Former P&G CEO A.G. Lafley was one of the most successful executives in the history of the 176-year-old company. Under Lafley, the company's value increased by more than $100 billion, and more than doubled its roster of billion-dollar brands.
In his upcoming book, "Playing To Win," which was co-written with Rotman School Of Management Dean Roger Martin and was released today, Lafley breaks down the strategic framework that he used throughout his time at the top, which he says can be applied to a company of any size.
There are countless books, articles, and courses on strategy. So why do people continue to get it wrong? We spoke to Lafley, who told Business Insider that there are three primary reasons.
Businesses and people don't like to make choices
"In Roger Martin's and my view, the essence of strategy is making 5 integrated — sometimes difficult — choices; so 5 choices to win. And a lot of us, a lot of human beings, don't like to make choices, right? Choices are difficult, we want to keep our options open, choices involve taking risks, and not only risk to the business but personal risk. So I think there's this sort of human resistance to making choices, and choices are the core of strategy."
People don't like thinking strategy, and focus on execution
"The second thing that goes on is I think that some people, maybe too many people, at for-profit, not-for-profit, small, medium and large businesses just don't like thinking strategy. They think that they know what their product and service is, they think that it's all about execution. 'If I execute better than the next guy, I'm going to win.' But the problem is that execution without the direction of a strategy, without the choices of a strategy, is all over the place. You might win occasionally but you're probably not going to win consistently, reliably or sustainably."
Companies go halfway and don't fully develop a strategy
"This is probably most common at Fortune 500 companies. They do part of the strategy job, but they don't do the whole thing. What do I mean by that? They have a vision or a mission, they might go out and do industry, company and competitor analysis, they might even put together an annual plan and budget. Those are parts of strategy, or they're the output of strategy but they're not strategy."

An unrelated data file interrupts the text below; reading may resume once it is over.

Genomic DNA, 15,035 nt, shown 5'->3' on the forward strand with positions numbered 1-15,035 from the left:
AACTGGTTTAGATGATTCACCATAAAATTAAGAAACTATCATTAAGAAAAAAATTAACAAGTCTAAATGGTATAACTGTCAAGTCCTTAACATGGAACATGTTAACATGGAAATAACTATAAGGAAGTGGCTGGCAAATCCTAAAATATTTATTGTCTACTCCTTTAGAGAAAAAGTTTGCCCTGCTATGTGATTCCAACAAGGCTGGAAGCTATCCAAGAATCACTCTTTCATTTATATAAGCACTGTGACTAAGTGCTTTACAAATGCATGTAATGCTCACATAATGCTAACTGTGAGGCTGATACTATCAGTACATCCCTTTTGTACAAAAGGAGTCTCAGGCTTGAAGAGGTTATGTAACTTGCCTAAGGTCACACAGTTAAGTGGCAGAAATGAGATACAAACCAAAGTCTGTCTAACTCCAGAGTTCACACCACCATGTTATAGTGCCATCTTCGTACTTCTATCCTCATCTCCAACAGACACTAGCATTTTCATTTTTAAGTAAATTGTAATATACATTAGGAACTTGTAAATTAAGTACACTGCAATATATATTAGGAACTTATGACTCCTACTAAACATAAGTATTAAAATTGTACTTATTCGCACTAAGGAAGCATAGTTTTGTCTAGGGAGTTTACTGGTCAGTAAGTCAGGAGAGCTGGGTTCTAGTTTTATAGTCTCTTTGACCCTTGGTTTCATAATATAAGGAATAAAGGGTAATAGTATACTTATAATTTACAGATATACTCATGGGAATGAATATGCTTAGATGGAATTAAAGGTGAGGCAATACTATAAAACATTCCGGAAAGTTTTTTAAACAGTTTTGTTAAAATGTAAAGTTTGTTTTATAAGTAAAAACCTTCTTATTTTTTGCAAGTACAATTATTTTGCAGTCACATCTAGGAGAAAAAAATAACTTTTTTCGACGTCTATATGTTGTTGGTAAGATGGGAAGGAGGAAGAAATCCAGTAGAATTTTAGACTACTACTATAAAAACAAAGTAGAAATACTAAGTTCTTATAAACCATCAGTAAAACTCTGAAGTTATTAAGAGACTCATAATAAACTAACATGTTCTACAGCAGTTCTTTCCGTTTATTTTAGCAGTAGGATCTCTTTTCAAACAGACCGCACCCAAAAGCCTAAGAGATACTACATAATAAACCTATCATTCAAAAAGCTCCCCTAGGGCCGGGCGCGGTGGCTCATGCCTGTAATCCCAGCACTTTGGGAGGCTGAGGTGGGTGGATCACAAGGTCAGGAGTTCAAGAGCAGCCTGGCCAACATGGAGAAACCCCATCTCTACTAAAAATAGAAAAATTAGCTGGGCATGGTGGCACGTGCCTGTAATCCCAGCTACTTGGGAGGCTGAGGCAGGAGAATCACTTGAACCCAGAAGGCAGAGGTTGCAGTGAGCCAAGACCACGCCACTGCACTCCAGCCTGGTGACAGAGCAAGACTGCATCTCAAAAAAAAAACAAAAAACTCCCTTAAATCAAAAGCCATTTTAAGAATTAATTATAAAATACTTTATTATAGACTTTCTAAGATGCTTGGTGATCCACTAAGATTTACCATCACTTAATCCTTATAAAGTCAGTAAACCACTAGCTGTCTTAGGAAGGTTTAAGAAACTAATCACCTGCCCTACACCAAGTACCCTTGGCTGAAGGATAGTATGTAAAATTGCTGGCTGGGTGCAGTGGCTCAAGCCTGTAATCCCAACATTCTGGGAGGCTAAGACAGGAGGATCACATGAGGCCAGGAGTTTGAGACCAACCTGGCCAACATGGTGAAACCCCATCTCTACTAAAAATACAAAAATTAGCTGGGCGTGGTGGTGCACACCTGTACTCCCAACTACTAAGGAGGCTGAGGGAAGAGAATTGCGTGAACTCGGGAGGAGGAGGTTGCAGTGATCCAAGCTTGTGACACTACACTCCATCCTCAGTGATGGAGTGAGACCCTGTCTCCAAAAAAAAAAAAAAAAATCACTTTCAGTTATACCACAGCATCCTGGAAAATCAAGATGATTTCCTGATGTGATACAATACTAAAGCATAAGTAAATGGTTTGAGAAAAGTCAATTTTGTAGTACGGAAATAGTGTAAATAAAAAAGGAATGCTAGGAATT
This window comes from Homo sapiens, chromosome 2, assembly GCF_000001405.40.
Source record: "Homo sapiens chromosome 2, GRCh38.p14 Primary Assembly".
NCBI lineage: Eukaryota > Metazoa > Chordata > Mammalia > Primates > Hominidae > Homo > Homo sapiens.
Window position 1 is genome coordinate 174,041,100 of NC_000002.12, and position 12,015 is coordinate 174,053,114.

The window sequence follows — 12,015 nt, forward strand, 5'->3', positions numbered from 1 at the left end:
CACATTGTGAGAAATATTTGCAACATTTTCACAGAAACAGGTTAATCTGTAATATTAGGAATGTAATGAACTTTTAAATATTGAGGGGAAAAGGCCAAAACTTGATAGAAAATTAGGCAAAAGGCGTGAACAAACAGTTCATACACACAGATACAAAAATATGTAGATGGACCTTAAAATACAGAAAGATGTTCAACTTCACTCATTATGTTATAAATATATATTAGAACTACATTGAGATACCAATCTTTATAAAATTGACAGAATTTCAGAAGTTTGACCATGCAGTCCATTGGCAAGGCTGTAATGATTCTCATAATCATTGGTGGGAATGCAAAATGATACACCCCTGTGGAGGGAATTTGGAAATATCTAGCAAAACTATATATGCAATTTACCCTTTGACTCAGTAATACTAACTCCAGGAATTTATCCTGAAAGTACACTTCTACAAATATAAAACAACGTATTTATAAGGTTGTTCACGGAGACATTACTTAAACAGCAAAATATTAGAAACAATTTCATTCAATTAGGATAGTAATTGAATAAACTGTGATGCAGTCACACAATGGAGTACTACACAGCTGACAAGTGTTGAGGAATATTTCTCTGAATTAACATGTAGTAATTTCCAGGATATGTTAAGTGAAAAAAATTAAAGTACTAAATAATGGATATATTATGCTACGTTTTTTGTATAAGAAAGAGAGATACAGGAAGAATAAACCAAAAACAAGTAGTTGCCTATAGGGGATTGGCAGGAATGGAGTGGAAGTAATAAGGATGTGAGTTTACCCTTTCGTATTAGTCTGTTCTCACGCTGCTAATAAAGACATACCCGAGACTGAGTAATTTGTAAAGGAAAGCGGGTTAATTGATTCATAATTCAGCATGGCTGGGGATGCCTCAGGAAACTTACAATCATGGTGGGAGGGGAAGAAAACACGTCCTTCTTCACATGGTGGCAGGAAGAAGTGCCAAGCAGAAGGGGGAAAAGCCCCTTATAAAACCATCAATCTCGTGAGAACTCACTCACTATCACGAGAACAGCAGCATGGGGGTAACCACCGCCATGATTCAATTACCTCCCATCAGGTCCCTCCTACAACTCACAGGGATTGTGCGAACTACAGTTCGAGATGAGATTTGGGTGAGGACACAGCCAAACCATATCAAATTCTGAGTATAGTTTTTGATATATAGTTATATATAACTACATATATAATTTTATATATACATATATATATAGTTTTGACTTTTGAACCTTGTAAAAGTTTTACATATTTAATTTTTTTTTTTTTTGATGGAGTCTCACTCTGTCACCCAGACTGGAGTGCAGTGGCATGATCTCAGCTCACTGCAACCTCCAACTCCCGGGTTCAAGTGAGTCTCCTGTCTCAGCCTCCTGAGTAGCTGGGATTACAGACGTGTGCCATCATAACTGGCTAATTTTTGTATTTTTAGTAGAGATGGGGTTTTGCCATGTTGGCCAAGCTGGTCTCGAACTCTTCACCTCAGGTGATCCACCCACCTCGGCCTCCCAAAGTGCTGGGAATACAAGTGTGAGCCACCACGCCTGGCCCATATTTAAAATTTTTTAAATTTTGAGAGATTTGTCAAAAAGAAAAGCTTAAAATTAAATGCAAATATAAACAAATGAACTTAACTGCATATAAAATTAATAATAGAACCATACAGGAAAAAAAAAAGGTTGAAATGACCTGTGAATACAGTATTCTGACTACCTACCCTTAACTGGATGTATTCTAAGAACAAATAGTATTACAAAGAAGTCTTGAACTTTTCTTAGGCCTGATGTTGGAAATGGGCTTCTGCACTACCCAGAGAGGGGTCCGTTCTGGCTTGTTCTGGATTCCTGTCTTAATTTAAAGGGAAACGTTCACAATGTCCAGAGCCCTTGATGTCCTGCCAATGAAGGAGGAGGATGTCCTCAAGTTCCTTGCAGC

So what's the solution? According to Lafley, it's about making difficult and specific choices, and putting the entire weight of a business behind them.
"Strategy is five choices," Lafley said. "What is winning; where am I going to play to win; how am I going to win where I play; where are my core competencies that are going to enable me to win where I play; and what management systems and measures are going to help me execute my strategies?"
Companies have to define an ideal future in strategic terms, limit the field rather than try to please everybody, decide on the best strategy for that market, discover and use what they're best at, and determine how to support and measure its people as they carry out the strategy.
Especially in a large organization, that can't be done by one person. It has to become a part of the culture and thinking of the company.
"What we were really trying to accomplish at P&G was to help our managers and leaders become better thinkers and better doers, better strategists and better leaders," Lafley said. "The last thing I wanted to do was sit in my office and try to make strategy choices for 25 to 30 different industries in 90 different countries around the world. That made no sense, I wasn't qualified to do it, I wasn't capable of doing it. So what I wanted to do was help my managers and my leaders [who are] responsible for those businesses, those geographies and those brands, become better strategic choice-makers."
Strategy doesn't work unless everyone's aware of it, working together, and willing to make tough choices to support it.
Find the book here.
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